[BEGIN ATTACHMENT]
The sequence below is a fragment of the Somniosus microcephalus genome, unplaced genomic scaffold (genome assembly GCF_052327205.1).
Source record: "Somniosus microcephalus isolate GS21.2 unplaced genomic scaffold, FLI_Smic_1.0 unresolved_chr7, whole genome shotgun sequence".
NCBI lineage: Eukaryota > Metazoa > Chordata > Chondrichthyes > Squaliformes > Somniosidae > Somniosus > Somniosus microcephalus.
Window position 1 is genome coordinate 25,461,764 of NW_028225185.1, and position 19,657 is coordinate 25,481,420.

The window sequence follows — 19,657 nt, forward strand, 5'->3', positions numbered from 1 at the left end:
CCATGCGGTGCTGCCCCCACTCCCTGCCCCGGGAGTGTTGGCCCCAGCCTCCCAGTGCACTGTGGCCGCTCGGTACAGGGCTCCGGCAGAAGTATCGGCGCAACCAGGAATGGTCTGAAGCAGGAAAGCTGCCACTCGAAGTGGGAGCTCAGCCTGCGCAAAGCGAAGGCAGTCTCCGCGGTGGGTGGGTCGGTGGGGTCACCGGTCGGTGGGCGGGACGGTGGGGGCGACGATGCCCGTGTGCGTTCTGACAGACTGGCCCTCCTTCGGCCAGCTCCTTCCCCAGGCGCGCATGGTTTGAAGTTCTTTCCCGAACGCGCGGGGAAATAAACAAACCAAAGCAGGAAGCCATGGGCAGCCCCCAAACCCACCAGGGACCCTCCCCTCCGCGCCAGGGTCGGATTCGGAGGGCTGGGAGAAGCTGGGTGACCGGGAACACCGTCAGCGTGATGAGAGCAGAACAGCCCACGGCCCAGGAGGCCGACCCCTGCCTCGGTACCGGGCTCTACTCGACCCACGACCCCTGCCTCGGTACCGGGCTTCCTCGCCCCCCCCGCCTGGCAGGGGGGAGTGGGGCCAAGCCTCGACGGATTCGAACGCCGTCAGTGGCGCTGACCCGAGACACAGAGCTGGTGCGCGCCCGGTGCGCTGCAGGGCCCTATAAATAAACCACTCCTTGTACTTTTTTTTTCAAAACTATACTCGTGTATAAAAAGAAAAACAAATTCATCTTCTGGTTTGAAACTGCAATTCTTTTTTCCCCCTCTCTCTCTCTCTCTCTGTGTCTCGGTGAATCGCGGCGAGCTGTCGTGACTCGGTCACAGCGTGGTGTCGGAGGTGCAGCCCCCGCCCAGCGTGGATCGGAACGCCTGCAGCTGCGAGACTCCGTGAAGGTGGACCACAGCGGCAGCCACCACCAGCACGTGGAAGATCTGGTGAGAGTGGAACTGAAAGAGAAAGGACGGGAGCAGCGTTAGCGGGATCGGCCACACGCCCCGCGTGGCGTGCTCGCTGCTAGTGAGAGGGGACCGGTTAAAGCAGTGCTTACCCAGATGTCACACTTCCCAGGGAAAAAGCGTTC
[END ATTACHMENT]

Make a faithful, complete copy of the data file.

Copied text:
The sequence below is a fragment of the Somniosus microcephalus genome, unplaced genomic scaffold (genome assembly GCF_052327205.1).
Source record: "Somniosus microcephalus isolate GS21.2 unplaced genomic scaffold, FLI_Smic_1.0 unresolved_chr7, whole genome shotgun sequence".
NCBI lineage: Eukaryota > Metazoa > Chordata > Chondrichthyes > Squaliformes > Somniosidae > Somniosus > Somniosus microcephalus.
Window position 1 is genome coordinate 25,461,764 of NW_028225185.1, and position 19,657 is coordinate 25,481,420.

The window sequence follows — 19,657 nt, forward strand, 5'->3', positions numbered from 1 at the left end:
CCATGCGGTGCTGCCCCCACTCCCTGCCCCGGGAGTGTTGGCCCCAGCCTCCCAGTGCACTGTGGCCGCTCGGTACAGGGCTCCGGCAGAAGTATCGGCGCAACCAGGAATGGTCTGAAGCAGGAAAGCTGCCACTCGAAGTGGGAGCTCAGCCTGCGCAAAGCGAAGGCAGTCTCCGCGGTGGGTGGGTCGGTGGGGTCACCGGTCGGTGGGCGGGACGGTGGGGGCGACGATGCCCGTGTGCGTTCTGACAGACTGGCCCTCCTTCGGCCAGCTCCTTCCCCAGGCGCGCATGGTTTGAAGTTCTTTCCCGAACGCGCGGGGAAATAAACAAACCAAAGCAGGAAGCCATGGGCAGCCCCCAAACCCACCAGGGACCCTCCCCTCCGCGCCAGGGTCGGATTCGGAGGGCTGGGAGAAGCTGGGTGACCGGGAACACCGTCAGCGTGATGAGAGCAGAACAGCCCACGGCCCAGGAGGCCGACCCCTGCCTCGGTACCGGGCTCTACTCGACCCACGACCCCTGCCTCGGTACCGGGCTTCCTCGCCCCCCCCGCCTGGCAGGGGGGAGTGGGGCCAAGCCTCGACGGATTCGAACGCCGTCAGTGGCGCTGACCCGAGACACAGAGCTGGTGCGCGCCCGGTGCGCTGCAGGGCCCTATAAATAAACCACTCCTTGTACTTTTTTTTTCAAAACTATACTCGTGTATAAAAAGAAAAACAAATTCATCTTCTGGTTTGAAACTGCAATTCTTTTTTCCCCCTCTCTCTCTCTCTCTCTGTGTCTCGGTGAATCGCGGCGAGCTGTCGTGACTCGGTCACAGCGTGGTGTCGGAGGTGCAGCCCCCGCCCAGCGTGGATCGGAACGCCTGCAGCTGCGAGACTCCGTGAAGGTGGACCACAGCGGCAGCCACCACCAGCACGTGGAAGATCTGGTGAGAGTGGAACTGAAAGAGAAAGGACGGGAGCAGCGTTAGCGGGATCGGCCACACGCCCCGCGTGGCGTGCTCGCTGCTAGTGAGAGGGGACCGGTTAAAGCAGTGCTTACCCAGATGTCACACTTCCCAGGGAAAAAGCGTTC